Marketers need to know about competitive modeling
Further to your commentary, "Modeling your competitor's supply chain: The untold story" (Supply Chain Executive Insight, February 2010), I have provided network-analysis services for close to 30 years. During the eight years I worked for General Electric, we modeled competitors' and suppliers' networks to identify their service weaknesses and logistics costs. Today [my company] offers to model the "competitor's supply chain" in our sales pitch, which serves to demonstrate our capabilities and experience with analysis techniques. It never fails to impress the potential client. However, this information is more powerful in the hands of marketing personnel who typically are not involved in the project. Do you think your article reached anyone in the marketing department, and if it did, how many will follow up?
The competitor-modeling technique is fun to discuss, but I believe there are more critical issues facing the users of network-optimization applications and services. Namely, the obsolescence of linear optimization techniques in site location and the "back of the envelope" inventory-impact calculations associated with changing a distribution footprint.
– Steven J. Schumaker, President, Core Strategy Design LLC
Delivery by public transit is a viable option
Although I was excited to read your editorial about the return of the courier and the use of public transit for parcel delivery (Supply Chain Executive Insight, May 2010), I was disappointed when I fully read it. Expecting to find some new item about transit usage, such as the parcel trams in Amsterdam or the French postal trains, all I read was stereotypes and myths—particularly the last paragraph. I thought it especially amusing that that very morning I had done what you consider to be far-fetched in the "wide-open spaces" of the United States: I delivered a package to a client via public transit.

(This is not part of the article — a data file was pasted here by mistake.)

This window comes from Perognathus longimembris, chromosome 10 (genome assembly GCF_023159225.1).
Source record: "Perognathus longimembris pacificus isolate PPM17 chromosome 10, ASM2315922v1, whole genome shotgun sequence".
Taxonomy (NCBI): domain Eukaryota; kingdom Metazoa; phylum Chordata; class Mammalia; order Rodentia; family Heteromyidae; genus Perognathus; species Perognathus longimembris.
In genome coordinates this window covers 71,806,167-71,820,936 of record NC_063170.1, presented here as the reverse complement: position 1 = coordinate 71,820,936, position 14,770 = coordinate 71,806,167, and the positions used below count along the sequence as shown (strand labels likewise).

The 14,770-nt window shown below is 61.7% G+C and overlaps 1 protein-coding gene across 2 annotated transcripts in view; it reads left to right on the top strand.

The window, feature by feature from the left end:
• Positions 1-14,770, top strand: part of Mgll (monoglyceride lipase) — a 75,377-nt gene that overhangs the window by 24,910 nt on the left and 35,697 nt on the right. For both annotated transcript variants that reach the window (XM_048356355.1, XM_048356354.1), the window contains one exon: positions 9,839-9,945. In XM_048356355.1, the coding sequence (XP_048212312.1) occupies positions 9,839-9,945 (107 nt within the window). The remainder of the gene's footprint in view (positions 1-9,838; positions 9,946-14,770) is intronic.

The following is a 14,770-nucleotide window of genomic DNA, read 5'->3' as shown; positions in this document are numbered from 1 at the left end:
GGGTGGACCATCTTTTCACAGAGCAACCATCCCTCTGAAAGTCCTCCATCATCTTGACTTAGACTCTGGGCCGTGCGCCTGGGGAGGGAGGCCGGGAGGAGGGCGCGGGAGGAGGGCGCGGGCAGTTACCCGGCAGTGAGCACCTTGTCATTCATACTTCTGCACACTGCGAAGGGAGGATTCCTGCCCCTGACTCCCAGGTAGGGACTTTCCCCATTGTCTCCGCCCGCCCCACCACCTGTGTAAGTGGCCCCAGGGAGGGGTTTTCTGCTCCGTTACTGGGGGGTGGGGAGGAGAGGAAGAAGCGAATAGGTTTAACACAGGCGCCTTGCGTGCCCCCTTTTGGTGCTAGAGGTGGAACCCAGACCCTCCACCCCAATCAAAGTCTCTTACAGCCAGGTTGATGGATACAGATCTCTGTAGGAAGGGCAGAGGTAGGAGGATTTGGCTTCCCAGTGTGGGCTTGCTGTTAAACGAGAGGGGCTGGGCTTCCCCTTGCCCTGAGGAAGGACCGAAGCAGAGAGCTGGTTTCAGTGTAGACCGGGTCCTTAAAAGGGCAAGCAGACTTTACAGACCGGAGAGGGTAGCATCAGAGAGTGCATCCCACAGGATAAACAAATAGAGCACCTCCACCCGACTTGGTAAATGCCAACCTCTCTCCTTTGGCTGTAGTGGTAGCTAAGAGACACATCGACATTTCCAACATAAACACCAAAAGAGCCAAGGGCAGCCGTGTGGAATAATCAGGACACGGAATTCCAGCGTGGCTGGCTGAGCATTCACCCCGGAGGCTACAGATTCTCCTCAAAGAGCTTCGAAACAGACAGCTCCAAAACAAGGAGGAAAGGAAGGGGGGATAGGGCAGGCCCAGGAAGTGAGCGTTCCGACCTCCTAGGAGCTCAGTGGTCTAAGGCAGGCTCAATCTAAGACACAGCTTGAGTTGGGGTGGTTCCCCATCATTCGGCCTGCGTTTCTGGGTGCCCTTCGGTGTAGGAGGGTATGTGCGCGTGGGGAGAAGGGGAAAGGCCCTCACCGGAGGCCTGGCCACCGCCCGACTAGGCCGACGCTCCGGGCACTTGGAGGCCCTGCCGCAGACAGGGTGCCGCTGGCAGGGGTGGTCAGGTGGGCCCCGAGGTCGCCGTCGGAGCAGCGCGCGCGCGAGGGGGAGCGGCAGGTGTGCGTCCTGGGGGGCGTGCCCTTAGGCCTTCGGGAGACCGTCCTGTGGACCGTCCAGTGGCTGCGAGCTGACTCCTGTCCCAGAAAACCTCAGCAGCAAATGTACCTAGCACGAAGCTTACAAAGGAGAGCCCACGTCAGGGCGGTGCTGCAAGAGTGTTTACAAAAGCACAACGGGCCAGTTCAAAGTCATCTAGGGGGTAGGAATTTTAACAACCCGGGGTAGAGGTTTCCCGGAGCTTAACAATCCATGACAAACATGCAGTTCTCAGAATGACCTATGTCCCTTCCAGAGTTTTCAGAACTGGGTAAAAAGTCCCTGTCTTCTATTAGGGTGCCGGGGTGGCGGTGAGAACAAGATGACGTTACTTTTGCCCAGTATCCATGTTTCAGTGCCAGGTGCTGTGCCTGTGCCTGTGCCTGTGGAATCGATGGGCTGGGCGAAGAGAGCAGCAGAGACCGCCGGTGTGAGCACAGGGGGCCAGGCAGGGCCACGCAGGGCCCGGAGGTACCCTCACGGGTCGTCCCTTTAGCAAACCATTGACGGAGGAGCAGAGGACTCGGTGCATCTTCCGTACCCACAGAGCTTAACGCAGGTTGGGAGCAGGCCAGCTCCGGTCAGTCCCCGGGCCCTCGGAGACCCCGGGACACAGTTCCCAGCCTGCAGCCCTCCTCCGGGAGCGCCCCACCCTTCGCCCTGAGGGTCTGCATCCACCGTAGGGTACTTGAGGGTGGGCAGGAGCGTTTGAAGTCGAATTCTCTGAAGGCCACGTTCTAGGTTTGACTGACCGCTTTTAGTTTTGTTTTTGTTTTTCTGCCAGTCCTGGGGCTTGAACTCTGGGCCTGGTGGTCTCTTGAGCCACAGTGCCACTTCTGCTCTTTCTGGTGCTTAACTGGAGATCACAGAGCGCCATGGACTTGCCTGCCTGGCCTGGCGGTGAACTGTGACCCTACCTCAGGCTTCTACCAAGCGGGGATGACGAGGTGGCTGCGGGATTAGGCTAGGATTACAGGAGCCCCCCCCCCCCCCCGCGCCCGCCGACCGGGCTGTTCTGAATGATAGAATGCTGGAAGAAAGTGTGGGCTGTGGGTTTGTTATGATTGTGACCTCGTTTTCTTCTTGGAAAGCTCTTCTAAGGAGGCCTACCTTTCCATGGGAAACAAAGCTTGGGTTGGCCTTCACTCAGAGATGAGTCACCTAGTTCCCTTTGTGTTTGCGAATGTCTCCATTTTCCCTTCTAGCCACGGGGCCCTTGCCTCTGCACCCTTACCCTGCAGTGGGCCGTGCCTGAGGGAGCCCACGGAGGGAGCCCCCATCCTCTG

This is a practice that is very common here in Chicago and in other cities with decent transit systems. In fact, I deliver packages for my company via transit several times a week. It is faster, cheaper, and more reliable then mailing or sending them via UPS or FedEx, and it is much easier than driving. For example, we recently delivered all of our materials for a trade show via train and bus. Two of us were able to get several cases and poster boards halfway across Chicago within an hour, at a cost of US $5.00 round trip for both of us. And we are not alone; many other small businesses in town do the same.
Europe is not one huge mass of crowded, narrow streets and densely populated cities, nor are the United States and Canada nothing but wide-open spaces accessible only by driving or flying. You might be surprised to learn that France and Ohio have the same population density. The difference is that France has far greater mobility than Ohio, and it has the freedom that comes with having viable choices in travel and land usage.
Please stop spreading the myth that delivery by transit cannot work here. It robs us of the opportunities we desperately need to be competitive in a global market.
– Mark Schwinn, Assistant Executive Director, Midwest High-Speed Rail Association
Be careful when modeling a rival's network
With regard to your article on modeling a competitor's network (Supply Chain Executive Insight, February 2010), the type of truly useful knowledge one could gain from this activity is speculative at best.
Any modeling effort requires detailed data, such as throughput, inventory positions, labor rates, transportation rates, supplier arrangements, etc., etc., etc. These are a far cry from assumptions and/or ratios divined from a 10-K or other published annual report.
At best, you can ascertain a competitor's next-day delivery capabilities based on standard transportation delivery promises from carriers against competitors' known locations. This, in fact, is something that I have done with regularity. However, I warn the recipient of that information that the result is based on the assumptions that all products are in all locations and that expedited freight is not in the competitor's cost/value equation.
I have been involved in a number of modeling efforts, and I can tell you that obtaining good results is difficult enough when you have full access to the data, let alone when you are making large-scale assumptions about a competitor.
– James (Jim) Schultz, Principal, James Schultz and Associates